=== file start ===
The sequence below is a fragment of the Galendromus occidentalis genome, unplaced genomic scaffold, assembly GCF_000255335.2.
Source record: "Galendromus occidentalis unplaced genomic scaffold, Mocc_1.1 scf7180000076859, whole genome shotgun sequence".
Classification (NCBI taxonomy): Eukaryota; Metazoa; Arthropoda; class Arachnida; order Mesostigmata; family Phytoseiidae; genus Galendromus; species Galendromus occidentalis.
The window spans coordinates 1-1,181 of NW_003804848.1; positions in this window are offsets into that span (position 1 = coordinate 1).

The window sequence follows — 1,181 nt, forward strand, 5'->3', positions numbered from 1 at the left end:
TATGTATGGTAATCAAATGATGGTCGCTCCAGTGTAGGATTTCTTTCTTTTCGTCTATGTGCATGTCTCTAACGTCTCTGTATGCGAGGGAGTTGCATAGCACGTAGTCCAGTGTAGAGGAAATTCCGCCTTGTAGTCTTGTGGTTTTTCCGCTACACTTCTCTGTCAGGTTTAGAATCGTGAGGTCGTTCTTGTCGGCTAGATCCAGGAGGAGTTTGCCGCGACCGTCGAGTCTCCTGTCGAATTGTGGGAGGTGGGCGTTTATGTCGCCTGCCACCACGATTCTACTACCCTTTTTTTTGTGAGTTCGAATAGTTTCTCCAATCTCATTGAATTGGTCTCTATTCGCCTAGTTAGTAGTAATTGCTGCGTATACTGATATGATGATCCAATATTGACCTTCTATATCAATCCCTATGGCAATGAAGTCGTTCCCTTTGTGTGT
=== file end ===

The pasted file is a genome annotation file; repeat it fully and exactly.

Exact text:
The sequence below is a fragment of the Galendromus occidentalis genome, unplaced genomic scaffold, assembly GCF_000255335.2.
Source record: "Galendromus occidentalis unplaced genomic scaffold, Mocc_1.1 scf7180000076859, whole genome shotgun sequence".
Classification (NCBI taxonomy): Eukaryota; Metazoa; Arthropoda; class Arachnida; order Mesostigmata; family Phytoseiidae; genus Galendromus; species Galendromus occidentalis.
The window spans coordinates 1-1,181 of NW_003804848.1; positions in this window are offsets into that span (position 1 = coordinate 1).

The window sequence follows — 1,181 nt, forward strand, 5'->3', positions numbered from 1 at the left end:
TATGTATGGTAATCAAATGATGGTCGCTCCAGTGTAGGATTTCTTTCTTTTCGTCTATGTGCATGTCTCTAACGTCTCTGTATGCGAGGGAGTTGCATAGCACGTAGTCCAGTGTAGAGGAAATTCCGCCTTGTAGTCTTGTGGTTTTTCCGCTACACTTCTCTGTCAGGTTTAGAATCGTGAGGTCGTTCTTGTCGGCTAGATCCAGGAGGAGTTTGCCGCGACCGTCGAGTCTCCTGTCGAATTGTGGGAGGTGGGCGTTTATGTCGCCTGCCACCACGATTCTACTACCCTTTTTTTTGTGAGTTCGAATAGTTTCTCCAATCTCATTGAATTGGTCTCTATTCGCCTAGTTAGTAGTAATTGCTGCGTATACTGATATGATGATCCAATATTGACCTTCTATATCAATCCCTATGGCAATGAAGTCGTTCCCTTTGTGTGT